In California on May 8, a probate hearing was held regarding the estate of the late Charles Manson. Manson is notorious for his involvement in several murders in 1969, and a number of people have come forward to claim that they are his heirs.
One of his sons filed to drop his claim. He also lost the claim to Manson’s body because his adoption by his maternal grandparents meant that he could not be considered a legal heir. It was presumed that this would also happen to his claim to the estate. An alleged grandson won the rights to the body. He held a private funeral and had the body cremated and the ashes scattered.
Another man who claims to be Manson’s son was also at the court, but he arrived late and missed the hearing. He may lose out on his claim as a result as well. However, he also faced the issue of having been adopted. In a will from 2017, he is named as sole beneficiary while a memorabilia collector is named as the executor, but there are claims this will is fraudulent. Another purported will names a different memorabilia collector as executor and sole beneficiary. One issue with this will is that the same man is also a witness.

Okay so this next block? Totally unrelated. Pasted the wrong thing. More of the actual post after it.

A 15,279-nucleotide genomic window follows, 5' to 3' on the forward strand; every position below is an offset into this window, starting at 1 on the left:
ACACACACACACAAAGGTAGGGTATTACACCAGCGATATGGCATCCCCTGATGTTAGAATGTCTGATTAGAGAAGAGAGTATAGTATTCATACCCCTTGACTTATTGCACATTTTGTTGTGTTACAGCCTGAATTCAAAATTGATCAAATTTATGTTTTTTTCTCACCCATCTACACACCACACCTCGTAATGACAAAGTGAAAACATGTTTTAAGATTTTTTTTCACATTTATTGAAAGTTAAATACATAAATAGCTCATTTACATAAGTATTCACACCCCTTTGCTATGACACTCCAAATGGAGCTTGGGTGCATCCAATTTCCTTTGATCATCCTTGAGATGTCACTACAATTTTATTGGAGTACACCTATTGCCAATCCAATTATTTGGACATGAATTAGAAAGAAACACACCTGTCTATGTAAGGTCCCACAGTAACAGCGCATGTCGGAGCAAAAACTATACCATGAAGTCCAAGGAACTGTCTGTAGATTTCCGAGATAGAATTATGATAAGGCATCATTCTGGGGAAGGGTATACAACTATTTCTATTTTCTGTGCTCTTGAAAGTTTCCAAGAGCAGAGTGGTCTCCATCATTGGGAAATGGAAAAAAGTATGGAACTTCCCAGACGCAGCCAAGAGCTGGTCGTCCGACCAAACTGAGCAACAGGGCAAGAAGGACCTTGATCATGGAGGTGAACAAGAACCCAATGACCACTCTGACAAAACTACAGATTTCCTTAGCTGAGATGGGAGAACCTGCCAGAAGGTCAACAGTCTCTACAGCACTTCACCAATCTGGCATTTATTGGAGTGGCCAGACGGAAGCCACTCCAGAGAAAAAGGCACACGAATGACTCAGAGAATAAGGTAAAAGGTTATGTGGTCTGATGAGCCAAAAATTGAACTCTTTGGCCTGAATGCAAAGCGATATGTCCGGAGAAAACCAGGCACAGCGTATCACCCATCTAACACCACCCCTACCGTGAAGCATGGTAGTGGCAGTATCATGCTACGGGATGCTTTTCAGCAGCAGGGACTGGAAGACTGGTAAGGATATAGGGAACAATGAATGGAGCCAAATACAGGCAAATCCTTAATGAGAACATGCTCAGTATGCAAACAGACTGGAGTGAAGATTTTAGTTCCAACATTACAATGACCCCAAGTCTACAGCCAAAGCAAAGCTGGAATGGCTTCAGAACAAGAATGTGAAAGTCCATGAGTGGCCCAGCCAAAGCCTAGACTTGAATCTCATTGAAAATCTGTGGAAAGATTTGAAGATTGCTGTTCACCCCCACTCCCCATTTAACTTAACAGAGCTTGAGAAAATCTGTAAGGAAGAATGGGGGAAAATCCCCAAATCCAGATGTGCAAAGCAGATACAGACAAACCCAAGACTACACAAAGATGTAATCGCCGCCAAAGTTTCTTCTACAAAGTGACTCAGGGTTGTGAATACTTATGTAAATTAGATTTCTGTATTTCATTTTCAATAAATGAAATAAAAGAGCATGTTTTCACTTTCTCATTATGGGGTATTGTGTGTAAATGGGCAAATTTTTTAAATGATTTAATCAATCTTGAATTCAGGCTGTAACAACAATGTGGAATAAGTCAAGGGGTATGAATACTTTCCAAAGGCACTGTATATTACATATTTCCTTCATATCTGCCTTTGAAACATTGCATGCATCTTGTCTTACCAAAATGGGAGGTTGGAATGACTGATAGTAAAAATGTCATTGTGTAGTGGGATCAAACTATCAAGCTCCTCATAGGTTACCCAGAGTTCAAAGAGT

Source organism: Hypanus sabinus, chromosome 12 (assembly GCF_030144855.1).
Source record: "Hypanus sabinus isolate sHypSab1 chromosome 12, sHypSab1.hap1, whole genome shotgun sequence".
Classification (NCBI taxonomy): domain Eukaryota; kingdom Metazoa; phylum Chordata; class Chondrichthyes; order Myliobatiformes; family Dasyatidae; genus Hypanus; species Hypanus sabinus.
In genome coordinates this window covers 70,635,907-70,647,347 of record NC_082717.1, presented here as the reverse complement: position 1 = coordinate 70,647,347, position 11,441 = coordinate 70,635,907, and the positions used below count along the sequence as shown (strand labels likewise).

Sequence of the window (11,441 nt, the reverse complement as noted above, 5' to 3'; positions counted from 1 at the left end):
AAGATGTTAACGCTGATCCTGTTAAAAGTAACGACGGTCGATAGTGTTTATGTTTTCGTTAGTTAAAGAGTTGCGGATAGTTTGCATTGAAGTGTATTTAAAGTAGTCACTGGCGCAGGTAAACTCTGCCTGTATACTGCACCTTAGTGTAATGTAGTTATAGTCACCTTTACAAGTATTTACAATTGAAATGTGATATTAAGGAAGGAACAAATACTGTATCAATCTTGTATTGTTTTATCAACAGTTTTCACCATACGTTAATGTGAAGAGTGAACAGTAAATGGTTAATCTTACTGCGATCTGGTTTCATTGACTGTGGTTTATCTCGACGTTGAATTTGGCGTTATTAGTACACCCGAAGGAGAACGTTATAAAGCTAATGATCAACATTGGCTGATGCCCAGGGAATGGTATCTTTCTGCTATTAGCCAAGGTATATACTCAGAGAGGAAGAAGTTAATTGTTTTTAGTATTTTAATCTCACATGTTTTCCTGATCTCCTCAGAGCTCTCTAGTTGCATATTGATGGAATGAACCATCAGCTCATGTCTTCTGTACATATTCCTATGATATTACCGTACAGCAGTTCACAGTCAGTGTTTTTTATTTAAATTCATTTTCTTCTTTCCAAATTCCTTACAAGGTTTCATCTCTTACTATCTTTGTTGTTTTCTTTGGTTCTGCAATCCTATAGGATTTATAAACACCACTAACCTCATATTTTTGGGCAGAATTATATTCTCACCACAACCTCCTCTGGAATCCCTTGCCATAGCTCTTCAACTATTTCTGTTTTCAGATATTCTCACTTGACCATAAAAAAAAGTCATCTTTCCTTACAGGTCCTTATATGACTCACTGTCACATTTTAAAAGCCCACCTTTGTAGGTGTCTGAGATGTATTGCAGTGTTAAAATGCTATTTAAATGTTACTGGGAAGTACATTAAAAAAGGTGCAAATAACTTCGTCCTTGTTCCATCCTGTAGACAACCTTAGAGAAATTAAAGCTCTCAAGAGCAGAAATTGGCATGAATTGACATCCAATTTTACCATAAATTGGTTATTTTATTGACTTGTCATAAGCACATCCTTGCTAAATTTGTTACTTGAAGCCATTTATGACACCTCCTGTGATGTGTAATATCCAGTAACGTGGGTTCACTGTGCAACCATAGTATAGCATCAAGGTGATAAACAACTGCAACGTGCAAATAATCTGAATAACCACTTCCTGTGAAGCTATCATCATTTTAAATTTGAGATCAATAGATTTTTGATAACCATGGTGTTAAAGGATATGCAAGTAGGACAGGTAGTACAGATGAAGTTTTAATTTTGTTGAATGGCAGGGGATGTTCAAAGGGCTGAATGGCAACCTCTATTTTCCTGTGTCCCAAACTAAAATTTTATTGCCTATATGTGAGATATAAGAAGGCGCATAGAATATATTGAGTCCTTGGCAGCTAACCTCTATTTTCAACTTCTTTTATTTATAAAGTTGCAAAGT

Despite the unusual circumstances surrounding this particular case, it shows some of the problems that can arise when relatives are fighting in court over an estate and the validity of one or more wills. One issue may be that a will seems to indicate undue influence. This could mean a person was manipulated into creating the will or was not of sound mind at the time of its creation. If there is no will, there may be disputes as well.
Source: USA Today, “Purported son of Charles Manson drops out of estate fight“, Brian Melley, May 8, 2018